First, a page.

Back to the deuterium-deuterium fusion neutron gun – it’s actually a wonderfully simple but extremely clever idea. We fire a beam of neutrons into our detector, all at the same energy (monoenergetic or monochromatic), at a set position. We then select events in our data along that beam, and look for those neutrons that scattered a second time in the detector. Because of that XYZ position reconstruction, if we have signals from two different scatters, we can actually determine the angle of scattering. As the initial energy is known, allows the energy of the recoil to then be calculated, via simple kinematics. Matching the recoil energy with the size of the two signals allows us to calibrate the nuclear recoil response of the detector extremely well.  The light yield (in S1), tougher to measure than the charge yield (in S2), as we are talking about individual photons, was measured as low as 1.1keV. (keV are kiloelectronvolts, or 1000x the energy of a single electron moved across a potential difference of 1V. In other words, a tiny quantity. 1keV is only 1.6×10-16 joules!)  The charge yield was measured below 1keV. In the previous LUX results, we had assumed a conservative hard cut off – ie we would measure no light for recoils below 3 keV. Now we know that isn’t the case, and can extend our sensitivity to lower energies – which corresponds to lighter WIMPs.

Screenshot 2015-12-14 20.28.48

Upper limits on the spin-independent elastic WIMP-nucleon cross section at 90% CL. Observed limit in black, with the 1- and 2-σ ranges of background-only trials shaded green and yellow.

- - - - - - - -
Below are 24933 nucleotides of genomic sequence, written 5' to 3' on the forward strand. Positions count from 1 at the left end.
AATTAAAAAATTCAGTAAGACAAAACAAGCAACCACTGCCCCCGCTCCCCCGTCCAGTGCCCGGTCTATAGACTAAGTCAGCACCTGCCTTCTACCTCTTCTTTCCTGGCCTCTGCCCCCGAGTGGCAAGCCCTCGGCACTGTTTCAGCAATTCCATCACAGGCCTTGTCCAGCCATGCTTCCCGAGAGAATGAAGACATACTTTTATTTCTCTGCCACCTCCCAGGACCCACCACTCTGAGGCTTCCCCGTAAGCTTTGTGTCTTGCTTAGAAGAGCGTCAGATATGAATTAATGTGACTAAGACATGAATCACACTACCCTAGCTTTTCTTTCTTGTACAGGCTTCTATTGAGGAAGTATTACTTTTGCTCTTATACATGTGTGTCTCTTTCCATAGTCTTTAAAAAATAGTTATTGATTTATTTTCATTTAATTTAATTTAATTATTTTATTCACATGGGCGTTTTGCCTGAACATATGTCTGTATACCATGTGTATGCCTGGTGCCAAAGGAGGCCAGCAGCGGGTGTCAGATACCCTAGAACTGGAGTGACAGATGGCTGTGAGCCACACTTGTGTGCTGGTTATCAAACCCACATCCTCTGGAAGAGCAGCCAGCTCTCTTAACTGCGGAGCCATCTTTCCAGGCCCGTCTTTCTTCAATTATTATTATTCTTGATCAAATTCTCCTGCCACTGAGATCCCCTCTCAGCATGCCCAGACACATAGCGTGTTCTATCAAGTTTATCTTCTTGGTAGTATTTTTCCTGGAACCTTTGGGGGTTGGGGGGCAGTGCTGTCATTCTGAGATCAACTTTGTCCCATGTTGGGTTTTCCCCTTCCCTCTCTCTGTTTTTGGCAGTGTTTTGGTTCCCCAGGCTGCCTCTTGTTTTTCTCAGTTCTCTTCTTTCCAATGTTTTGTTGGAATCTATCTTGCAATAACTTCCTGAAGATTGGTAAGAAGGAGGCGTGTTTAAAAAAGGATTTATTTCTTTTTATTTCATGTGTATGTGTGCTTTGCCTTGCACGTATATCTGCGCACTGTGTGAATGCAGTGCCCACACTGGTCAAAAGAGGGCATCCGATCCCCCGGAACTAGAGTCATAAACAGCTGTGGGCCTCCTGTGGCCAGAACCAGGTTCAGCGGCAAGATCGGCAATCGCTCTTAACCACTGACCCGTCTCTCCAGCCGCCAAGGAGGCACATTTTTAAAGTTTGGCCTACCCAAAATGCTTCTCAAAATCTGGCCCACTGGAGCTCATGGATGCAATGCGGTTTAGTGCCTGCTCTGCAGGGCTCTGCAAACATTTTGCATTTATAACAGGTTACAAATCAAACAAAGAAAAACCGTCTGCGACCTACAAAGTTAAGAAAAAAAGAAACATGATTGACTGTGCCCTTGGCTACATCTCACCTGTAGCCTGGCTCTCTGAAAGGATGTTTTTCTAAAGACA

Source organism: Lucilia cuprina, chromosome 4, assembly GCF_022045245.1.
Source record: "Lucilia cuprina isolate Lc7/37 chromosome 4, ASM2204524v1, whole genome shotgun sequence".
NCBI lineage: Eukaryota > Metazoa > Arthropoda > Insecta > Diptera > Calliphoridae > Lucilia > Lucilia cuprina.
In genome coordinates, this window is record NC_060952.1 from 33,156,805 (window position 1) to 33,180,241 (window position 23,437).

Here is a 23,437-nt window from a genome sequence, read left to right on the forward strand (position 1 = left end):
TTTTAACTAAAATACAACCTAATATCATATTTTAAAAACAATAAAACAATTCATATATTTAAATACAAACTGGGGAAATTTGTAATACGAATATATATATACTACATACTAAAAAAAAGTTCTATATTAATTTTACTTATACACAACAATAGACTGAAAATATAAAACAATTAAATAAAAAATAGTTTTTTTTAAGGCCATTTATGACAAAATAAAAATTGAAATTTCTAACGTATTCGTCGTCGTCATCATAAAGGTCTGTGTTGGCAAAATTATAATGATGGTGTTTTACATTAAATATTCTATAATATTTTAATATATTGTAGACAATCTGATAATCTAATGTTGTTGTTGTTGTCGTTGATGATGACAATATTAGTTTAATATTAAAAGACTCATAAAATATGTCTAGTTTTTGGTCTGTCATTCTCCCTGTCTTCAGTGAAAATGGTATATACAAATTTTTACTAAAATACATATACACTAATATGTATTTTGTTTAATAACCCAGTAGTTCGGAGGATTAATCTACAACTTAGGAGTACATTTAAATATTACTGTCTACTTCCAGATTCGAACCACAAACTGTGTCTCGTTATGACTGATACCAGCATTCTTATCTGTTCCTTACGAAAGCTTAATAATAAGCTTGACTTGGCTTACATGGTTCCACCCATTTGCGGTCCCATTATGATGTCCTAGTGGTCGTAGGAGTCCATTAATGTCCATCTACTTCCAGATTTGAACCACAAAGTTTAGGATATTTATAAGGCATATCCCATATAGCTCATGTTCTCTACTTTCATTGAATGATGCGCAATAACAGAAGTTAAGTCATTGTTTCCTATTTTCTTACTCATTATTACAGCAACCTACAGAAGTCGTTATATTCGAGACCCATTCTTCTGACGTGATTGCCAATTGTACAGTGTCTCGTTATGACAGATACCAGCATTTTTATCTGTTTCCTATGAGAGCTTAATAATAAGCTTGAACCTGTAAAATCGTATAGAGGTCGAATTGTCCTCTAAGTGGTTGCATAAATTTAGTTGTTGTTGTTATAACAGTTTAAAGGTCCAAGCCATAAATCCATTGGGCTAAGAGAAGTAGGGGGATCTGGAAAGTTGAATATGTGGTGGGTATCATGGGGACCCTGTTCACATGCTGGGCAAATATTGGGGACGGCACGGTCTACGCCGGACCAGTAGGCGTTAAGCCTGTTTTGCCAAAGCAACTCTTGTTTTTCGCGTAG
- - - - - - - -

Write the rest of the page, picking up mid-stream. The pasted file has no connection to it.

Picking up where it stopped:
This improvement in low energy calibration, as well as a more streamlined and improved analysis framework, has led to a huge improvement in LUX’s low WIMP mass limit. In the plot above, which shows the WIMP mass against the probability of interaction with a nucleus, everything above the black line is now ruled out. If you’ve been following the WIMP dark matter saga, you will know that a few experiments were claiming hints of signals in that low mass region, but this new result definitely lays those signals to rest.

Getting a paper ready for publication has turned out to be far harder work than I expected. It requires a lot of teamwork, perseverance, brain power and very importantly, the ability to take on criticism and use it to improve. I must have remade the LUX efficiency plot over 100 times, and a fair few of those times it was because someone didn’t quite like the way I’d formatted it. In a collaboration, you have to be willing to learn from others and compromise. In the last few days before we finished I did not benefit at all from my UK time zone, as I stayed up later and later to finish things off. But – it was worth it! Now, if I search for my name on arXiv, I come up 4 times (3 LUX papers and the LZ Conceptual Design Report). As pathetic as it sounds, this is actually quite exciting for me, and is what I hope to be the foundations of a long career in physics.